How to Give a Goat

By Georgia Craib, 20/12/2012

The best gift I think I ever gave was a good six years ago and it was for my dad.

I hold this up as the best because it made him cry and smile simultaneously.

What was this magical completely awesome gift I hear you ask- where can I give the gift that makes grown men weep with joy?

Well… I made a semi life sized paper mache goat; complete with furry tail, googly eyes and the obligatory humorously cartoon genital, it didn’t fit under the tree and its back left leg was a good inch to short and strangely bulbous… to the extent that when our family cat went and rubbed herself against it, it would topple over*.

You’re all going ‘ah isn’t that sweet; she must have done it at school’ – nope! I was 19 years old a fully grown adult. I just knew my Dad would like it better that way.

The real reason for making the goat was that I had actually bought a ‘real’ goat for someone who needed one (a wonderful Oxfam campaign a few years back**) and so have present under the tree I made a humorous one for a man that didn’t. For my dad it was the best gift he had been given. I knew that of course, which was why I was so chuffed, even though my goat looked a little, lets say, unique.

I put the success of the goat, and the art of giving good presents in general, down to two things- consideration and sacrifice.

A consideration of the person, in this case my Dad, hippy at heart with a unique brand of humor that often tests the borders of respectability. A man that every year is impossible to buy for because if he needs it, he buys it, and if he doesn’t need it, he doesn’t want it. To crack consideration on a gift you need to create a value far beyond its actual monetary worth.

The Oxfam goat gave consideration.

The second is sacrifice; this I think more than ever, is the more over-looked part of giving, but just as, if not more important. Be it money, be it time, be it skill, be it all of the above; a good gift means you have given yourself, as a finite resource, to the person you are giving the gift to. To show them what they’re worth to you.

The paper-mache goat gave sacrifice, in all its crazy wonky glory (It took a serious amount of time and grafting).

I have come to consider these two things as my internal gift giving ‘soft-metrics of success’ as it were. Not to say it makes finding gifts for everyone easier – it does however stop me working on a tick box or monetary value system that I see others do when they Christmas shop.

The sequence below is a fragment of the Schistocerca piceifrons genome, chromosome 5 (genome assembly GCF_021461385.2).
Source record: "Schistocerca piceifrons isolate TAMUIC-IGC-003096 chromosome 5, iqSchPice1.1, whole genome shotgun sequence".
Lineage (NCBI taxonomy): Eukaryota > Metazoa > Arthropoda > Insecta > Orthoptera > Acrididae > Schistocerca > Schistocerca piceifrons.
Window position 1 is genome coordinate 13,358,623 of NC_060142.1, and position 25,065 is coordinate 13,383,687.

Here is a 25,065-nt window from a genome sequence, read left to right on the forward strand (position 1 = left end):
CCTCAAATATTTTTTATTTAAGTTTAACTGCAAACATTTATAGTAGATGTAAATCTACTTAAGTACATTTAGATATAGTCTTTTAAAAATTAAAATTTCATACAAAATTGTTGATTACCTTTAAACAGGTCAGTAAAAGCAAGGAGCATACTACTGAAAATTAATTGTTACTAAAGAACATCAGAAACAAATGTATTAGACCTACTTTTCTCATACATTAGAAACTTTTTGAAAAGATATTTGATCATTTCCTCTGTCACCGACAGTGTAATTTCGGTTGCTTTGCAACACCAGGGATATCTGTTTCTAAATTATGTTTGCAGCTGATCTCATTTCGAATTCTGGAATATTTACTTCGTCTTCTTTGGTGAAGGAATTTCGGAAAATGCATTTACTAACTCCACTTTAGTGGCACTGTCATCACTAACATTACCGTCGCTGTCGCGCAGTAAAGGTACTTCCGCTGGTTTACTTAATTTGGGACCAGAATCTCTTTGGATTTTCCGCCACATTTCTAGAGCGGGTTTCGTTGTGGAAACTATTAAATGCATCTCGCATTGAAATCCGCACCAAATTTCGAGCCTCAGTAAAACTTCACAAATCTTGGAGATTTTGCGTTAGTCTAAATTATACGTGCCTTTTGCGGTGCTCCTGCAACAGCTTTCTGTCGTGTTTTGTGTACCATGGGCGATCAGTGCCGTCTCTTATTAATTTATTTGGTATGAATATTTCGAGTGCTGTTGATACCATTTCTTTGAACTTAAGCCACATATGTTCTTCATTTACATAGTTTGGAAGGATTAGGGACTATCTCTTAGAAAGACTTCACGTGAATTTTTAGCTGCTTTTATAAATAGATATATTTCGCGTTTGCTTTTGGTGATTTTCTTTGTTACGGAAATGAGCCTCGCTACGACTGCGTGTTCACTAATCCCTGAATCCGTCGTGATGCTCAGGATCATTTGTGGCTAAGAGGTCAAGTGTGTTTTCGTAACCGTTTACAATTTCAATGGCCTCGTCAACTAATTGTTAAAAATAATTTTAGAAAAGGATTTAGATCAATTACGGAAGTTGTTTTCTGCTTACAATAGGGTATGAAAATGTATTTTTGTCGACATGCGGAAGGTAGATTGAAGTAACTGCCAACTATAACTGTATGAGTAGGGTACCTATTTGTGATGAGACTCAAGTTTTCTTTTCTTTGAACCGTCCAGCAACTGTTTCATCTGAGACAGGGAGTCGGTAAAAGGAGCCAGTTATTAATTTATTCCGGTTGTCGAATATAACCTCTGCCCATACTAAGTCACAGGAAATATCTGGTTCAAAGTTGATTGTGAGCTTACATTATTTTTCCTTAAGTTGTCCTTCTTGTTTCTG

Imagine of you stopped considering your marketing in terms of ROI, but instead thought that what you put out into the world you consider as a gift to your prospective consumers.

First you wouldn’t have ‘consumers’. You would need to have a more intimate understanding about who they are and what makes them tick.

Second you would have to understand your sacrifice. The effort you have put in to make what you are giving into something worth receiving.

Way back in 2010, before I started at eatbigfish, Liv talked to Naresh Ramchandani from Do the Green Thing about just this attitude to creating content, here he is again…

Written down it all seems pretty obvious, but as I don’t feel I’ve been given the gift of a goat in a while I thought it was worth mentioning.

Merry Christmas all!


*I know you all wish to see the goat- sadly we have lost the photographic evidence… so it will have to be left to your imagination.

**If you would like to give the gift of a Oxfam goat please go here.

Image Thumbnail – from “GOAT” Print Ad for Oxfam Gift Aid by Mccann-erickson

3 Responses to “How to Give a Goat”

  1. Thon Brocket says:

    Goats = aggressive overgrazing, soil erosion, desertification, poverty, starvation.

    Real bad idea for a gift.

  2. Helen Redstone says:

    That’s an interesting point of view, i haven’t heard that before. Oxfam seem pretty convinced otherwise on their website –

    As a consumer I won’t pretend to be an expert on what someone in Africa would need to help them out, that’s why I rely on experts at charities to make those decisions for me. Perhaps you can point us to a better option?

  3. Thon Brocket says:

    Here’s Matthew Parris’s Spectator article from a while back (couldn’t find the original on the Spec site). Parris, like me, is African-born, and he knows about goats and their offences.